14 August 2014

Sir Philip Sidney: A Sonnet

Sonnet XXXI
"With how sad steps, O Moone, thou climb'st the skies!
How silently, and with how wanne a face!
What, may it be that even in heavenly place
That busy archer his sharpe arrowes tries?
Sure, if that long-with-Love-acquainted eyes
Can judge of love, thou feel'st a Lover's case;
I read it in thy lookes; thy languisht grace
To me that feele the like, thy state descries.
Then, even of fellowship, O Moone, tell me,
Is constant Love deem'd there but want of wit?
Are beauties there as proud as here they be?
Do they above love to be lov'd, and yet
Those Lovers scorn whom that Love doth possesse?
Do they call vertue there, ungratefulnesse?"

 - Sir Philip Sidney


Of all poems, the sonnet should be read and treasured and widely available.  The word comes from Old Provencal (sonet) by way of Italian (sonetto) and it is a little poem or song.  But in a misplaced zeal to clear the shelves of unnecessary volumes, libraries are selling off insufficiently circulated items on the theory that they have lost their value to readers who may not even know of their existence because they are unfashionable.  I was searching for George Meredith's 50-sonnet sequence Modern Love, a book I had borrowed several times but not recently enough, only to find that it was gone.  Originally published in 1862, Meredith, an English poet and novelist, detailed the disintegration of his his marriage to Mary Ellen Peacock, daughter of poet Thomas Love Peacock, and his distress when she left him for another man.  I consoled myself with another old favorite, Astrophel and Stella (Starlover and Stars), written during the 1580s  by the Elizabethan poet Sir Philip Sidney (1554-1586).

Astrophel and Stella (Starlover and Star), published in 1591, was the first great Elizabethan sonnet sequence, second only to Shakespeare's. In it, through self-revelation, Sidney ripped the mask off the Petrarch-ian sonnet. He had not intended his sonnets to be published so that may explain their intimate tone.  Fortunately for us, his friends saved them from oblivion, publishing the sonnets after his death.  Henri Etienne called Sidney  vir generosus, 'a man ‘in all ways generous.’ (Geneva: 1576) and his works is that, too.  Unusually for a child of noble privilege Sidney  took generous care of the people who worked for him, even giving money to a blind harpist at the tender age of eleven.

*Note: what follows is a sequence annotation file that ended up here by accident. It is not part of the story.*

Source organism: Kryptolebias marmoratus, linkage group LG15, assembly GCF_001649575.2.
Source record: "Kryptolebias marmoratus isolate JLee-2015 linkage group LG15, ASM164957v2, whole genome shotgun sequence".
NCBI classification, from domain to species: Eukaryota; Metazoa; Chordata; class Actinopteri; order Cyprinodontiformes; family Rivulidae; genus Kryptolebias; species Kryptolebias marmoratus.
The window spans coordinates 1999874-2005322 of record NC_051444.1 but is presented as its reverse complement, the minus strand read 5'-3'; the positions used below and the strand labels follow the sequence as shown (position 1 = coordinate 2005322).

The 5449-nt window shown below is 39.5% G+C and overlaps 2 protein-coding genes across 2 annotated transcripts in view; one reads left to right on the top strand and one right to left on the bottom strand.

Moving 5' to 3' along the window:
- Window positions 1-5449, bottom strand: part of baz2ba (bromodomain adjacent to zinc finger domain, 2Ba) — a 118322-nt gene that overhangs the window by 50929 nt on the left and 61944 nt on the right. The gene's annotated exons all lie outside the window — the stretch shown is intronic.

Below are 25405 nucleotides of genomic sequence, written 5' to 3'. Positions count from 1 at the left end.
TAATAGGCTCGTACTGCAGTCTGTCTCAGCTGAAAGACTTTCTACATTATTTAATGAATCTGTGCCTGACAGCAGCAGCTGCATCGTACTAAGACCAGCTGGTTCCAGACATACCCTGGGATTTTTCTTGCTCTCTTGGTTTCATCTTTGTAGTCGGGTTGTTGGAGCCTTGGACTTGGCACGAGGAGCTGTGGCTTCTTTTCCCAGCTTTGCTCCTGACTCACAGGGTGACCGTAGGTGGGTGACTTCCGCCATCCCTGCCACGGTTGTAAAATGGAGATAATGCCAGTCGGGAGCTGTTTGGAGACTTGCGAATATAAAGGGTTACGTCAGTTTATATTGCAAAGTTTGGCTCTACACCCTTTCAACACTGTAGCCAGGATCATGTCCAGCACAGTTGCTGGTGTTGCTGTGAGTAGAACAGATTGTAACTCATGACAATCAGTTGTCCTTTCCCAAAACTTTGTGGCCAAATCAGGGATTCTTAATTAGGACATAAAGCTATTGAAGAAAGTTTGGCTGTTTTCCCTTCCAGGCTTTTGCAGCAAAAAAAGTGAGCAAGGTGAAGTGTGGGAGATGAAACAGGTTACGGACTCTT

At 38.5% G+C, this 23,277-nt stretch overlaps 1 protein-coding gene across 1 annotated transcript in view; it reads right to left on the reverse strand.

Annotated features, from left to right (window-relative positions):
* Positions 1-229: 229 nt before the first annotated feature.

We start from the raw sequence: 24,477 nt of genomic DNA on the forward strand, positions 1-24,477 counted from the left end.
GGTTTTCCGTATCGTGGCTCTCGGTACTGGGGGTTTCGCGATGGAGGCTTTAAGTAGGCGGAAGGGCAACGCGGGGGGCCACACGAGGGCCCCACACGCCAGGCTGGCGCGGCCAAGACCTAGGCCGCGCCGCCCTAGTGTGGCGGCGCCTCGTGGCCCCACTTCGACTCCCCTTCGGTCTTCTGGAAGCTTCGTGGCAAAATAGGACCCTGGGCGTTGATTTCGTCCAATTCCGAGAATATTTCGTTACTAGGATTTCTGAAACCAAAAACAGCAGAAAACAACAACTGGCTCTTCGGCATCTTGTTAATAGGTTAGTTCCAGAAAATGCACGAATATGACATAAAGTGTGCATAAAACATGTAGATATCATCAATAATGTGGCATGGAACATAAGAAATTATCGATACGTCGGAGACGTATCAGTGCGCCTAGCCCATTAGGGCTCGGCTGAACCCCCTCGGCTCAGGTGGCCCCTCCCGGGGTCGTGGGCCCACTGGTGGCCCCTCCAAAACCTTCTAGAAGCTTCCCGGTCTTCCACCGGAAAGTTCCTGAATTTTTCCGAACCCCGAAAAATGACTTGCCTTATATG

The self that Sidney revealed is his poetry is conflicted and inspired by what Robert Browning described in Joocoseria (1883) as Never the time and the place./ And the loved one all together.” 

Philip Sidney had known Penelope Deveraux since childhood. So it was not unusual that Penelope was eventually suggested as a bride for for the young man but in the Elizabethan fashion, wealth and rank outweighed mutual attraction on the marriage scales.  Penelope’s marriage in 1582 turned out to be an unhappy one,  Her husband, Lord Rich, treated her cruelly and, after Sidney’s death, Penelope was able to obtain a divorce. The poet’s friends averred that she had loved him.  Sidney though, had apparently dithered about courting her , only to  suffer the sharp sting of regret after she married someone else; the experience was more than a poetic conceit to him.  Under the guise of a lovelorn shepherd Sidney felt free  to express his melancholy and sexual frustration. 
Sonnet XXXI is unforgettable from its first line, alhtough  verging on the ungrammatical ("With how sad steps"), a strange and riveting ode to the moon. Sidney who  claimed in his Defence of Poesy  that  "The poet nothing affirmeth and therefore never lieth," is also  a turner of tables, ultimately by suggesting darkly that those who receive love without returning it are ungrateful rather than virtuous.

These poets and also St. Bonaventure, whose Itinerarium mentis in Deum of 1259 contains the following  sentiment, are our familiars. Their poems may sound slightly strange to our 21st century but they belong to us.
" But if we regard speech with a view to its aim, it serves to express, to teach, and to move.  But it always expresses something by means of an image, it teaches by means of a force of light."  

Earl Reed (1863-1931) - The Moon in the Marsh, undated, Art Institute of Chicago.